HOCKTIDE

Hocktide and Tutti Day – a time for celebrating, ale tasting and Tutti folk.
One of England’s best known and most ancient customs, medieval Hocktide is the also the most important event in the life of the Town & Manor of Hungerford, and takes place annually on the second Tuesday after Easter.
It’s believed that Hungerford is the only place where this festival continues to be marked and celebrated.
The whole celebration spans 2 weeks, and encompasses the selection of the Hocktide Jury, Ale Tasting, Tutti Day (also known as Hock Tuesday or Hockney Day), the all important Hocktide Court during which the selected Jury are sworn in, and the Hocktide Luncheon, followed by Court Leet for the swearing in of the new Constable and other Officers. The finale, the Constable’s Parade and church service, conclude events on the following Sunday.

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Hocktide in 2017

 

The chief function of Tutti Day is the holding of the Hocktide Court

The whole celebration spans 2 weeks, and encompasses the selection of the Hocktide Jury, Ale Tasting, Tutti Day (also known as Hock Tuesday or Hockney Day), the all important Hocktide Court during which the selected Jury are sworn in, and the Hocktide Luncheon, followed by Court Leet for the swearing in of the new Constable and other Officers. The finale, the Constable’s Parade and church service, conclude events on the following Sunday.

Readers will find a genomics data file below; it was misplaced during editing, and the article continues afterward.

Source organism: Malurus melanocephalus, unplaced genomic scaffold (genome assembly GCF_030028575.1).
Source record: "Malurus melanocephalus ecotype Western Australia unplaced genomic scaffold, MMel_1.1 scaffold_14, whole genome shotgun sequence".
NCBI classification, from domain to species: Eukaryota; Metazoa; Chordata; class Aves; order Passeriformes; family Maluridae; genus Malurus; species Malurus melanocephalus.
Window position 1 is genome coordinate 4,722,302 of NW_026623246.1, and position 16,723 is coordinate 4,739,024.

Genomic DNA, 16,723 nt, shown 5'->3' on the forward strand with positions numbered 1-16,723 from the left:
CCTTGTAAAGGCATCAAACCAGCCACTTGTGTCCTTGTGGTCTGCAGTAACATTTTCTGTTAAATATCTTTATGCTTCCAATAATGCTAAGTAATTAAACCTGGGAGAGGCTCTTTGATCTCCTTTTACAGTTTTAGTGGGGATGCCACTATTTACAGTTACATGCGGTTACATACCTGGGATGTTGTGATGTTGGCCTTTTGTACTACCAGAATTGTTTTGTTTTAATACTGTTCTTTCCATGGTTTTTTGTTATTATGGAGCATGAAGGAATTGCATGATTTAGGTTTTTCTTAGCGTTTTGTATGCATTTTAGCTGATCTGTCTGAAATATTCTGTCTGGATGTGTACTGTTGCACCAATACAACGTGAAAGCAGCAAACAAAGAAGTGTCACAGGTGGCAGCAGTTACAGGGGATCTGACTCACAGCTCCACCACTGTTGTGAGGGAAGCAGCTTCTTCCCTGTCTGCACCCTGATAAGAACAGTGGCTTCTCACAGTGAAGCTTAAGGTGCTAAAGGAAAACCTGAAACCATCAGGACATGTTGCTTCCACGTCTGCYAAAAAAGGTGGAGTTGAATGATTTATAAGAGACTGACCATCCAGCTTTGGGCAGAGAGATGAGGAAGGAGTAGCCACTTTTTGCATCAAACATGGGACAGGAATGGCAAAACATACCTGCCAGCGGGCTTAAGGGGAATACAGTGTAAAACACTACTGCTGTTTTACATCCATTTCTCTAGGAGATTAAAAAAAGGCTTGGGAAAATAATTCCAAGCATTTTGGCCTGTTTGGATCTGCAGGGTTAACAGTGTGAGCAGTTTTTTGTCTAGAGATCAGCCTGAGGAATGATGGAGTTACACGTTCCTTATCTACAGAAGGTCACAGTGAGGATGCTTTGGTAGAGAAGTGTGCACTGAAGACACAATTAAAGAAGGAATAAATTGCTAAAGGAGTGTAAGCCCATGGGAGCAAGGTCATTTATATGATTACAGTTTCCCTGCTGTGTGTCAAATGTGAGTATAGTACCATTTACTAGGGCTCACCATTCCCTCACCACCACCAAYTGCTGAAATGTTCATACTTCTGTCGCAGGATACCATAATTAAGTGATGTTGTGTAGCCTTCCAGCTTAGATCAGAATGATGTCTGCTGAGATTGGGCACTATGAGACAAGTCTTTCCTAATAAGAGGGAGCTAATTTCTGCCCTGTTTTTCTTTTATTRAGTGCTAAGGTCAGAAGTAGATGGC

First Tuesday after Easter – Selection of Hocktide Jury – Town Hall – 6pm
All Commoners are invited to select the new Hocktide jury, which takes place at 6pm in the Town Hall. The new Jury is then issued with a summons to attend the Hocktide Court the following Tuesday.

Friday – Macaroni Supper – Town Hall – 6.45pm
The Commoner Officers of the Town & Manor meet in the Town Hall to enjoy a supper based around macaroni, where potential office holders for the upcoming year are discussed. The Plantagenet punch is also mixed.

Sunday – Common clear-up – Downgate – 10am
Commoners, friends, camp-followers – everyone is welcome to meet and help clear up the Common, ready for the arrival of the cows for the new grazing season. We usually start in the morning, so we can be finished in plenty of time to reward ourselves with a pub lunch.